Thursday, December 9, 2010

Alice Prequels

I posted a few weeks ago about The Grooming of Alice and I mentioned then that I wanted to read (and re-read) the whole series.  There's something about Alice that I am drawn to, something about her character that is universal, that I suspect girls relate to as well.  While Alice is questioning how life works, she also stays true to herself, something I think it is important for girls to recognize.

And I believe these books are unabashedly "girl" books.  This isn't to say that many of the situations Alice finds herself in won't be familiar to boys also.  Many boys come from families where one parent is no longer a part of the family, or have to cope with friends changing.  But not only are these books written in a girl's voice, but many of the questions Alice explores are questions that girls will identify with.

I started with the prequels to the Alice series which were written in the 2000's.  I loved getting to hear the "backstory" of how Alice and her family came to Maryland.  In Starting with Alice, Alice, her father and her brother Lester have moved from Chicago just in time for Alice's 3rd grade year to begin.  Alice is trying to make new friends and comes up against an intimidating clique on the very first day.  The primary focus of this novel is friendship, but Naylor also looks at how Alice's family is fitting together.  They've always relied on Alice's aunt for support while their father works, and now the kids must shoulder more of the responsibilities - not always successfully.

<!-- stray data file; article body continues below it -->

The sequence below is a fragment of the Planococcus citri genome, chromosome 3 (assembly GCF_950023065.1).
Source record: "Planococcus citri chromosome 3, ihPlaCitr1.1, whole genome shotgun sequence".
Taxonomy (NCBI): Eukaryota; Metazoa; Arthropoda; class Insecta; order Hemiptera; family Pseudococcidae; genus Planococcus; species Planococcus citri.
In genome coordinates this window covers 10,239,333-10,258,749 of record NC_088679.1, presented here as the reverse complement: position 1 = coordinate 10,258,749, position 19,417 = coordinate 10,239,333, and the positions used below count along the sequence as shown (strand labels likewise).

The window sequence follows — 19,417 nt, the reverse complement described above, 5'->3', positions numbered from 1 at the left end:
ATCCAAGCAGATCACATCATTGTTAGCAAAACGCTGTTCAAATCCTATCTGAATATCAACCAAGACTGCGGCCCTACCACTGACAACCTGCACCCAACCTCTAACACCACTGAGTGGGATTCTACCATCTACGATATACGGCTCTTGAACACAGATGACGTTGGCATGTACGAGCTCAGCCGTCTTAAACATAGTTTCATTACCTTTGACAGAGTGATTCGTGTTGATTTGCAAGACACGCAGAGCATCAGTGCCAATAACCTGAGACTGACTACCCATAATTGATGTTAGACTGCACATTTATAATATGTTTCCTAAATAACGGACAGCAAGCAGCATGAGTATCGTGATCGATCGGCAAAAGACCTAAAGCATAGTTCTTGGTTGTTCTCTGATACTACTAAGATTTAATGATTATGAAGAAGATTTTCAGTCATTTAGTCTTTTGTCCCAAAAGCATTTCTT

Alice in Blunderland covers something that every young girl despairs about - that they will never stop making mistakes and embarrassing themselves.  Alice feels like every time she tries to do something , including collapsing a snow cave with herself trapped inside, it goes wrong in a way she couldn't predict.  But many of the things that Alice gets wrong come from her heart and what she wants to do to be helpful.  Also in this book (which takes place during Alice's 4th grade year), her teacher announces that his wife is having a baby.  He uses this information as a teachable moment, talking about how babies develop in the womb (although he does not go into how the baby got there!).